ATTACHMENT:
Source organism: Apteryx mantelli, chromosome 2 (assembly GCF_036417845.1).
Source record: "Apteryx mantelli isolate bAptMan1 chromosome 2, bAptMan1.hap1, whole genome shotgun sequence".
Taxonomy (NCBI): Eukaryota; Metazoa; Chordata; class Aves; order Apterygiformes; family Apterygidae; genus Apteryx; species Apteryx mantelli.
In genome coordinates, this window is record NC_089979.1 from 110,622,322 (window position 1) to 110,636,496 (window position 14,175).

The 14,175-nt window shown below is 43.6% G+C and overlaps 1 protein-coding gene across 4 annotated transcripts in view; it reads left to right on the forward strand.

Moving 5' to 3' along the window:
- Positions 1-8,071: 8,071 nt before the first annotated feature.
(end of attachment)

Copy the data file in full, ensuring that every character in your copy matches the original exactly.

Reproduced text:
Source organism: Apteryx mantelli, chromosome 2 (assembly GCF_036417845.1).
Source record: "Apteryx mantelli isolate bAptMan1 chromosome 2, bAptMan1.hap1, whole genome shotgun sequence".
Taxonomy (NCBI): Eukaryota; Metazoa; Chordata; class Aves; order Apterygiformes; family Apterygidae; genus Apteryx; species Apteryx mantelli.
In genome coordinates, this window is record NC_089979.1 from 110,622,322 (window position 1) to 110,636,496 (window position 14,175).

The 14,175-nt window shown below is 43.6% G+C and overlaps 1 protein-coding gene across 4 annotated transcripts in view; it reads left to right on the forward strand.

Moving 5' to 3' along the window:
- Positions 1-8,071: 8,071 nt before the first annotated feature.